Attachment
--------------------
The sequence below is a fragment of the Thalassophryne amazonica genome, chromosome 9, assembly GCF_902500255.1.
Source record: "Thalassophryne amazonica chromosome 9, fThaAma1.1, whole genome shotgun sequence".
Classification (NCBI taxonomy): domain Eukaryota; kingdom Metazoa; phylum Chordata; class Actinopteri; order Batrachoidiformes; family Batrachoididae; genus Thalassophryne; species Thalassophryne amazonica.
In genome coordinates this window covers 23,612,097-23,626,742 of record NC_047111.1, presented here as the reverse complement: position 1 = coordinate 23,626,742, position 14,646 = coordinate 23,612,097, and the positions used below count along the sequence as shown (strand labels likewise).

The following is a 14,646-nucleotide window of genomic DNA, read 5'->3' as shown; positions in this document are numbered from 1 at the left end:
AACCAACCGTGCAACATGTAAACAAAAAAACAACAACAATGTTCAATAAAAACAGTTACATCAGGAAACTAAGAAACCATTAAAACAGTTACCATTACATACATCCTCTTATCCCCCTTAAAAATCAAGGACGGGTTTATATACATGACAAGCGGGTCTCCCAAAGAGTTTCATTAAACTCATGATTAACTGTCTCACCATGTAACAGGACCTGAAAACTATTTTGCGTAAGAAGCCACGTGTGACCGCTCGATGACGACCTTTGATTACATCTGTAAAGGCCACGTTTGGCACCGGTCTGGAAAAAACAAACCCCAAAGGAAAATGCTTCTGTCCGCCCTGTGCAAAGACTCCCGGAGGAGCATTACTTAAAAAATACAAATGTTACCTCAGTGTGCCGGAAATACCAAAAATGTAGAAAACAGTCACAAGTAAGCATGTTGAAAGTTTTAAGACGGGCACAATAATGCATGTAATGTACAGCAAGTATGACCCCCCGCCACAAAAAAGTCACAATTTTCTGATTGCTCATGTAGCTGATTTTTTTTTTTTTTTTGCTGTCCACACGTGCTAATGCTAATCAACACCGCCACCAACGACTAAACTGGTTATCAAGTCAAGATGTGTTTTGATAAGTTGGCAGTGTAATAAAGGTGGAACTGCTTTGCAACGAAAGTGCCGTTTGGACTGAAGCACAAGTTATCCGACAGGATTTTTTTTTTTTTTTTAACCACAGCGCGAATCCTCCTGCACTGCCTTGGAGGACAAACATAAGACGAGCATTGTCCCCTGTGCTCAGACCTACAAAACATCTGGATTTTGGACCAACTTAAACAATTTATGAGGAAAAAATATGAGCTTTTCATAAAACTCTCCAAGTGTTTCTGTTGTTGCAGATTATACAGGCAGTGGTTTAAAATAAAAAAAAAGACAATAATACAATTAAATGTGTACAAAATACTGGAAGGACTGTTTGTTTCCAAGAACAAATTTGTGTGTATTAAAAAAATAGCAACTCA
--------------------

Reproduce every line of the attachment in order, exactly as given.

The sequence below is a fragment of the Thalassophryne amazonica genome, chromosome 9, assembly GCF_902500255.1.
Source record: "Thalassophryne amazonica chromosome 9, fThaAma1.1, whole genome shotgun sequence".
Classification (NCBI taxonomy): domain Eukaryota; kingdom Metazoa; phylum Chordata; class Actinopteri; order Batrachoidiformes; family Batrachoididae; genus Thalassophryne; species Thalassophryne amazonica.
In genome coordinates this window covers 23,612,097-23,626,742 of record NC_047111.1, presented here as the reverse complement: position 1 = coordinate 23,626,742, position 14,646 = coordinate 23,612,097, and the positions used below count along the sequence as shown (strand labels likewise).

The following is a 14,646-nucleotide window of genomic DNA, read 5'->3' as shown; positions in this document are numbered from 1 at the left end:
AACCAACCGTGCAACATGTAAACAAAAAAACAACAACAATGTTCAATAAAAACAGTTACATCAGGAAACTAAGAAACCATTAAAACAGTTACCATTACATACATCCTCTTATCCCCCTTAAAAATCAAGGACGGGTTTATATACATGACAAGCGGGTCTCCCAAAGAGTTTCATTAAACTCATGATTAACTGTCTCACCATGTAACAGGACCTGAAAACTATTTTGCGTAAGAAGCCACGTGTGACCGCTCGATGACGACCTTTGATTACATCTGTAAAGGCCACGTTTGGCACCGGTCTGGAAAAAACAAACCCCAAAGGAAAATGCTTCTGTCCGCCCTGTGCAAAGACTCCCGGAGGAGCATTACTTAAAAAATACAAATGTTACCTCAGTGTGCCGGAAATACCAAAAATGTAGAAAACAGTCACAAGTAAGCATGTTGAAAGTTTTAAGACGGGCACAATAATGCATGTAATGTACAGCAAGTATGACCCCCCGCCACAAAAAAGTCACAATTTTCTGATTGCTCATGTAGCTGATTTTTTTTTTTTTTTTGCTGTCCACACGTGCTAATGCTAATCAACACCGCCACCAACGACTAAACTGGTTATCAAGTCAAGATGTGTTTTGATAAGTTGGCAGTGTAATAAAGGTGGAACTGCTTTGCAACGAAAGTGCCGTTTGGACTGAAGCACAAGTTATCCGACAGGATTTTTTTTTTTTTTTTAACCACAGCGCGAATCCTCCTGCACTGCCTTGGAGGACAAACATAAGACGAGCATTGTCCCCTGTGCTCAGACCTACAAAACATCTGGATTTTGGACCAACTTAAACAATTTATGAGGAAAAAATATGAGCTTTTCATAAAACTCTCCAAGTGTTTCTGTTGTTGCAGATTATACAGGCAGTGGTTTAAAATAAAAAAAAAGACAATAATACAATTAAATGTGTACAAAATACTGGAAGGACTGTTTGTTTCCAAGAACAAATTTGTGTGTATTAAAAAAATAGCAACTCA